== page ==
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Business News/ Opinion / Prison economics and the gap between different states
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Prison economics and the gap between different states

Data from the Prison Statistics India shows that the state spends Rs51 per inmate daily on food, clothing and medicine

Photo: AFPPremium
Photo: AFP

Remember the Bollywood movies of old where a poor man, on the eve of his arrest, consoles himself with the thought that at least in jail, he will get do waqt ki roti? That turns out to be true even today.

Data from the Prison Statistics India shows that the state spends 51 per inmate daily on food, clothing and medicine. Twisted as the comparison may sound, that 51 spend is well over the government’s own poverty line of 47 per day in urban areas and 32 per day in rural areas.

This is not to argue that people below the poverty line will find the material conditions in prisons attractive. The 51 per inmate per day is not a generous amount, given that prisoners only receive the bare-minimum necessities required for survival. The appalling conditions in India’s overcrowded and crime-ridden jails have also been amply documented.

Not all states take equal care of inmates. On the surface, it may appear that Delhi, which spends around 85,000 annually per inmate, is the most generous. However, the biggest expenditure on inmates in Delhi is slotted under a section titled “Others", which typically includes expenses such as overheads and security costs.

When only food, clothing and medicine expenditure are considered, the north-eastern states turn out to be the biggest spenders. Nagaland and Arunachal Pradesh spend above 70,000 per inmate annually. Maharashtra and Lakshadweep spend the least: the former spent close to 12,000 per inmate annually, while the latter spent a pitiful 714 a year. Gujarat spends a similarly low amount of 13,000 annually.

One reason could be that “states like Gujarat and Maharashtra, which spend the least on inmates, have a very high occupancy rate", says Akhilesh Kumar, chief statistical officer at the National Crime Records Bureau (NCRB), who compiles data from various sources.

But that is not necessarily true since Nagaland’s prison occupancy rate is only 31% compared to 227% for Arunachal. In Maharashtra and Gujarat, it is around 100%.

Others such as Raja Bagga, project officer with the Prison Reforms Programme of the Commonwealth Human Rights Initiative, say that the variation in expenditure is also because prisons are a state subject.

“Even differences in diet can change the costs," he says.

States also have a lot of discretion when it comes to spending on welfare and vocational/educational activities. Chhattisgarh, Andhra Pradesh, Odisha and Telangana are the most generous, while Punjab, Rajasthan and Arunachal Pradesh do not spend any money on this at all.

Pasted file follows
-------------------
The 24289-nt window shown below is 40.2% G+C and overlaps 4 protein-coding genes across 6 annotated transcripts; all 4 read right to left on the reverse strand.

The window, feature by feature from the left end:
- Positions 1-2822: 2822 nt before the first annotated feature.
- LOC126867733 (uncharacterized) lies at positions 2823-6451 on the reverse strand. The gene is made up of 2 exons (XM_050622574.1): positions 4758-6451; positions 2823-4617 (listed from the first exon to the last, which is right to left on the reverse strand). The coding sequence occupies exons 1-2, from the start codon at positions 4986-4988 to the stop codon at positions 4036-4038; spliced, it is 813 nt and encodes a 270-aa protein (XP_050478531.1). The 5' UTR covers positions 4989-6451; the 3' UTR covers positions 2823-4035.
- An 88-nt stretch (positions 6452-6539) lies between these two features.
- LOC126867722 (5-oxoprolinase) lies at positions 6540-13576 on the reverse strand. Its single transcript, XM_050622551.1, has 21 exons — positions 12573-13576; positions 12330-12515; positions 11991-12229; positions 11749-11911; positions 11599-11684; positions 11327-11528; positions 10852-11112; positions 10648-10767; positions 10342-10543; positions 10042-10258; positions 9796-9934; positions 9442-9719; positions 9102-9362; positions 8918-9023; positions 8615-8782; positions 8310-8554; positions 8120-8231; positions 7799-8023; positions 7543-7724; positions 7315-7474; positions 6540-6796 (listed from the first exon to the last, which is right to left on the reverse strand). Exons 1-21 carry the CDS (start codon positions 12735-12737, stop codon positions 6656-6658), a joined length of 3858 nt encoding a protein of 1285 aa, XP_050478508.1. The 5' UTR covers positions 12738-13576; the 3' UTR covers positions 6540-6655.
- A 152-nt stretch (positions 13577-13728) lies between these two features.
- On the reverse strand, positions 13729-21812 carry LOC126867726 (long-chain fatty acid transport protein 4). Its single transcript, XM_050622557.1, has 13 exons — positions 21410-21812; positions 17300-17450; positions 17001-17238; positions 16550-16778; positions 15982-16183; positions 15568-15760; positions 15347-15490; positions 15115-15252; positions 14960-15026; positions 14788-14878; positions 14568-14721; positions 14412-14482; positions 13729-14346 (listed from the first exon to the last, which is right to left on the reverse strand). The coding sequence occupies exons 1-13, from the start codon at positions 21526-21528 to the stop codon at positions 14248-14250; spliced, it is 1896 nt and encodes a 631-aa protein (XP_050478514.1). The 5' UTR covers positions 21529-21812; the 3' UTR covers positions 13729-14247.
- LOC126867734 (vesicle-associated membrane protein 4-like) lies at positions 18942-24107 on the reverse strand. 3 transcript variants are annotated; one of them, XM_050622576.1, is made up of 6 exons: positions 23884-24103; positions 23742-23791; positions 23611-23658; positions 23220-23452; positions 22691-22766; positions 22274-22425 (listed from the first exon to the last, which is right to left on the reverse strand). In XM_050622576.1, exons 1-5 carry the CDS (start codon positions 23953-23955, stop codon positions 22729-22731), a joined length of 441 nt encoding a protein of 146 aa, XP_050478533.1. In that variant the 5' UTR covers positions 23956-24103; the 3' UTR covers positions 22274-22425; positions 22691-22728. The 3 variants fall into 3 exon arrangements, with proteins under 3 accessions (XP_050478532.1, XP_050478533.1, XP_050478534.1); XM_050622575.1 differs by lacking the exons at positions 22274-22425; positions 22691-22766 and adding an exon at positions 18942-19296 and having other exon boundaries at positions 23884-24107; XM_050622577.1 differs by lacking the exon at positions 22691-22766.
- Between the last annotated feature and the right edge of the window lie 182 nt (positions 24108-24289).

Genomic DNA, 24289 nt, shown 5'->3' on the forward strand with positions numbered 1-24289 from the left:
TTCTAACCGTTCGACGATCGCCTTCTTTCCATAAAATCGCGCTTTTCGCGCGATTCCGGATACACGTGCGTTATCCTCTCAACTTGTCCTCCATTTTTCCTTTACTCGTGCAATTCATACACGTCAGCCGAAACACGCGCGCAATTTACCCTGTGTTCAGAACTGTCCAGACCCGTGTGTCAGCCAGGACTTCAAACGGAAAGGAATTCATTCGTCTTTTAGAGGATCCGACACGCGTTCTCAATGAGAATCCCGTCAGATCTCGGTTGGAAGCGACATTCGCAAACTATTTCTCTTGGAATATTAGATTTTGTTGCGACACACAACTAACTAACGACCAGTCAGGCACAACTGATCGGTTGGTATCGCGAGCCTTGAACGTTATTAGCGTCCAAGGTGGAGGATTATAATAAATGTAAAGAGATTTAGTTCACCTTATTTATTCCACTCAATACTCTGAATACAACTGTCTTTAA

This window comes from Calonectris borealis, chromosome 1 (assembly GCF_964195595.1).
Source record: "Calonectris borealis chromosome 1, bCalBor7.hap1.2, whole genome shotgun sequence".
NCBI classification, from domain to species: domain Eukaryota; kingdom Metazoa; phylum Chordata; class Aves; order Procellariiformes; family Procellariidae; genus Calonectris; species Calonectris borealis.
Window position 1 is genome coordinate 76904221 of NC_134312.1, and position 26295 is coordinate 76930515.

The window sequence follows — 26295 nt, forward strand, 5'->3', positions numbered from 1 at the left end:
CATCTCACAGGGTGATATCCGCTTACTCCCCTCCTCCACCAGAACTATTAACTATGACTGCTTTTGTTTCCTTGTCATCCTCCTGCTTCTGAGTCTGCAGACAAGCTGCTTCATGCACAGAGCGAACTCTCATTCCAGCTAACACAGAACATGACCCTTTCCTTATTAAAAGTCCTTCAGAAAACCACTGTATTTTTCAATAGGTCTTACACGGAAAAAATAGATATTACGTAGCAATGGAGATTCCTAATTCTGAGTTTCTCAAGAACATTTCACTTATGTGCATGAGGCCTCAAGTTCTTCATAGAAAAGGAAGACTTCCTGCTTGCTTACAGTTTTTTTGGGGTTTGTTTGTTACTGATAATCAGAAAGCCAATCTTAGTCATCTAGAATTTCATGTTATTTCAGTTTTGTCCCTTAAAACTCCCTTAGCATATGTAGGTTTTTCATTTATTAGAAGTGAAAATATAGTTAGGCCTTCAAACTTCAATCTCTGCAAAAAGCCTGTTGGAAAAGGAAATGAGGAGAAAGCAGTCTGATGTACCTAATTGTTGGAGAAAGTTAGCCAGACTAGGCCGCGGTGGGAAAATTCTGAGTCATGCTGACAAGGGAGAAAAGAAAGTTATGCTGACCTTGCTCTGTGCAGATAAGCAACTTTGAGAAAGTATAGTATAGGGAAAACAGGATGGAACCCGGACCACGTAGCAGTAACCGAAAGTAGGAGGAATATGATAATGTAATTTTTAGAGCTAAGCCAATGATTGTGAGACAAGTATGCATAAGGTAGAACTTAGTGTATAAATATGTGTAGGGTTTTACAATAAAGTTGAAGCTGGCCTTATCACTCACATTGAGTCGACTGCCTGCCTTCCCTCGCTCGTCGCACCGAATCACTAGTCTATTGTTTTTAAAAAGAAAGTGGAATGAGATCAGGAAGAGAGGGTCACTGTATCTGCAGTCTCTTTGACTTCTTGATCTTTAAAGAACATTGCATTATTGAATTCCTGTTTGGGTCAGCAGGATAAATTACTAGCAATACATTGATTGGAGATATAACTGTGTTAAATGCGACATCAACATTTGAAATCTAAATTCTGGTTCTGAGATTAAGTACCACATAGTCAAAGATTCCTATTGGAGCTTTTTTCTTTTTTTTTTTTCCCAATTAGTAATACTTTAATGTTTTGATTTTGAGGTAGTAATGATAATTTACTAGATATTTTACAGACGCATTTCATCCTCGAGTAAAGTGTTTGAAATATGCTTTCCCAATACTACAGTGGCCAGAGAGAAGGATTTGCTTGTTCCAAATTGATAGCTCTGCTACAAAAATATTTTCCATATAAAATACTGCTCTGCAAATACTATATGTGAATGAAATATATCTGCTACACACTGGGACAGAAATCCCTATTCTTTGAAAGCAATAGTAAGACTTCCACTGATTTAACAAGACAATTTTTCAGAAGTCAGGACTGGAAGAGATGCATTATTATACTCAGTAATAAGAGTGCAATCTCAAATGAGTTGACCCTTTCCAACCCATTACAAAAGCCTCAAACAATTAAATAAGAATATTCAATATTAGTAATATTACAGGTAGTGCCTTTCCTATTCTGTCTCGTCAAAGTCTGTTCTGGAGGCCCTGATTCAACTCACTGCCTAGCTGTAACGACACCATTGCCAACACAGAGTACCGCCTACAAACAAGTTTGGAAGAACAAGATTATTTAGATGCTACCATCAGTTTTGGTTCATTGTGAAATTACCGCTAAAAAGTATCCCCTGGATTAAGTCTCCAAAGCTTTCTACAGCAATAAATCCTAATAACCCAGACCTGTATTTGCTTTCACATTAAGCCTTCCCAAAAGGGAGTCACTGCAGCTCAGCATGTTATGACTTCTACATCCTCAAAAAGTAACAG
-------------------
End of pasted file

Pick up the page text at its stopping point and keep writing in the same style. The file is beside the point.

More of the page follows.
Overall, all costs considered, the state spends 81 per inmate daily. In the last 14 years, there has been a steady increase in costs. While the prison population all over India has increased by 33% since 2001 to about 4.2 lakh inmates now, the total annual expenditure per inmate has risen by 243% over the same period. Food, clothing and medicine expenses per inmate have increased 84%, even after adjusting for inflation.

This is linkedPrison economics, among other things, to prisons’ “welfare activities, its technological advances and facilitating monitoring by judicial and non-judicial bodies", says Bagga.

Kiran Singh, a consultant and advocate with Multiple Action Research Group (MARG), an NGO that works to provide legal empowerment to the underprivileged, explains that conditions in prisons have improved over the last few years.

“While a lot of the money has gone into technological upgradation and security expenditure, under pressure from civil society and NGOs, there has been an attempt to invest in welfare activities such as building facilities for women prisoners and for their children," she says.

Moreover, prisoners also make some money. Last year, the sales proceeds from goods produced by inmates across India amounted to 1.5 billion, or 3,600 per inmate. There has been a 275% rise in this income from 2001, reflecting the somewhat uneven, but overall increase in vocational/education and welfare expenditure.

However, there is no clarity on where this money goes. Singh explains that this would differ from state to state, and would also depend on the heads of the jails. The value of goods produced per inmate is highest in Kerala, at 30,000 annually.

“These funds are usually not routed back to the prison, except for the money apportioned for running of these [vocational] industries. As prison is a state subject, different states have different policies regarding the same. Tamil Nadu shares 20% of the proceeds with the prisoner, and another 20% goes to the Prison Staff Fund. The rest is used for the manufacturing the goods and a portion as government receipts," Bagga says.

Sadly, spending more money per inmate doesn’t make prisons more humane. Data from last year shows that a shocking 68% of prisoners are undertrials. Moreover, only the rich can afford the full paraphernalia of legal aid and bail required to get out of jail, meaning that those who languish behind are often the poor and the marginalized. Moreover, given the widespread variation in expenditure, how you are treated may simply depend on which part of India you are in.

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Updated: 04 Nov 2015, 03:30 PM IST
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